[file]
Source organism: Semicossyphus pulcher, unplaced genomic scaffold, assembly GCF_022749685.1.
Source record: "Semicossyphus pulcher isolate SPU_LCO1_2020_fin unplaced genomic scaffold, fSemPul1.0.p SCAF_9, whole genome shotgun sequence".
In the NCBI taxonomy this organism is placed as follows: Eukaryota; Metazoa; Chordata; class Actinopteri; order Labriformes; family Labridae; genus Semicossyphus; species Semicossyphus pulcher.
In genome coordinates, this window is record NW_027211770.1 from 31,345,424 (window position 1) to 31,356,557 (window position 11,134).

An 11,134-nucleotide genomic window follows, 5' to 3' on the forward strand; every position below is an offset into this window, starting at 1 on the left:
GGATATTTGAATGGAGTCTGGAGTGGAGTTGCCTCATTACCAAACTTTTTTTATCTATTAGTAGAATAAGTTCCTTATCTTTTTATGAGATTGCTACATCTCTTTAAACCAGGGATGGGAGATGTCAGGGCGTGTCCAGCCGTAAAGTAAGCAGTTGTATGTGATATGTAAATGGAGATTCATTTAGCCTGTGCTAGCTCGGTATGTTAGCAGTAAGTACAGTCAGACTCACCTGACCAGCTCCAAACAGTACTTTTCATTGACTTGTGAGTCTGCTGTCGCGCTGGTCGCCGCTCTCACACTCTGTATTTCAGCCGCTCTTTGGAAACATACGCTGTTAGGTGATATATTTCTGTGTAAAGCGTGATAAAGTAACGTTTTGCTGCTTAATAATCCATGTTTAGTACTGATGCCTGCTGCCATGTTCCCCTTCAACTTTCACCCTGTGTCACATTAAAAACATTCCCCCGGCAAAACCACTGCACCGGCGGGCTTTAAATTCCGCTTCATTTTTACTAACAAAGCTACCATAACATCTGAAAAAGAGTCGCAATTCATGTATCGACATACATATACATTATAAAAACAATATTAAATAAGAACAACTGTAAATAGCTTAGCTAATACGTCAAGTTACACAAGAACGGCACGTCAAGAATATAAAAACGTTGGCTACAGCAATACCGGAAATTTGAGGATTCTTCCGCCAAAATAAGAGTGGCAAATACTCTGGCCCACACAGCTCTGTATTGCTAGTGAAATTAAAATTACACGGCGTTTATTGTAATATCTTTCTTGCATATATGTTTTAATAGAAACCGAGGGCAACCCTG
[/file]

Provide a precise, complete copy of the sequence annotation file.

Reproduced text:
Source organism: Semicossyphus pulcher, unplaced genomic scaffold, assembly GCF_022749685.1.
Source record: "Semicossyphus pulcher isolate SPU_LCO1_2020_fin unplaced genomic scaffold, fSemPul1.0.p SCAF_9, whole genome shotgun sequence".
In the NCBI taxonomy this organism is placed as follows: Eukaryota; Metazoa; Chordata; class Actinopteri; order Labriformes; family Labridae; genus Semicossyphus; species Semicossyphus pulcher.
In genome coordinates, this window is record NW_027211770.1 from 31,345,424 (window position 1) to 31,356,557 (window position 11,134).

An 11,134-nucleotide genomic window follows, 5' to 3' on the forward strand; every position below is an offset into this window, starting at 1 on the left:
GGATATTTGAATGGAGTCTGGAGTGGAGTTGCCTCATTACCAAACTTTTTTTATCTATTAGTAGAATAAGTTCCTTATCTTTTTATGAGATTGCTACATCTCTTTAAACCAGGGATGGGAGATGTCAGGGCGTGTCCAGCCGTAAAGTAAGCAGTTGTATGTGATATGTAAATGGAGATTCATTTAGCCTGTGCTAGCTCGGTATGTTAGCAGTAAGTACAGTCAGACTCACCTGACCAGCTCCAAACAGTACTTTTCATTGACTTGTGAGTCTGCTGTCGCGCTGGTCGCCGCTCTCACACTCTGTATTTCAGCCGCTCTTTGGAAACATACGCTGTTAGGTGATATATTTCTGTGTAAAGCGTGATAAAGTAACGTTTTGCTGCTTAATAATCCATGTTTAGTACTGATGCCTGCTGCCATGTTCCCCTTCAACTTTCACCCTGTGTCACATTAAAAACATTCCCCCGGCAAAACCACTGCACCGGCGGGCTTTAAATTCCGCTTCATTTTTACTAACAAAGCTACCATAACATCTGAAAAAGAGTCGCAATTCATGTATCGACATACATATACATTATAAAAACAATATTAAATAAGAACAACTGTAAATAGCTTAGCTAATACGTCAAGTTACACAAGAACGGCACGTCAAGAATATAAAAACGTTGGCTACAGCAATACCGGAAATTTGAGGATTCTTCCGCCAAAATAAGAGTGGCAAATACTCTGGCCCACACAGCTCTGTATTGCTAGTGAAATTAAAATTACACGGCGTTTATTGTAATATCTTTCTTGCATATATGTTTTAATAGAAACCGAGGGCAACCCTG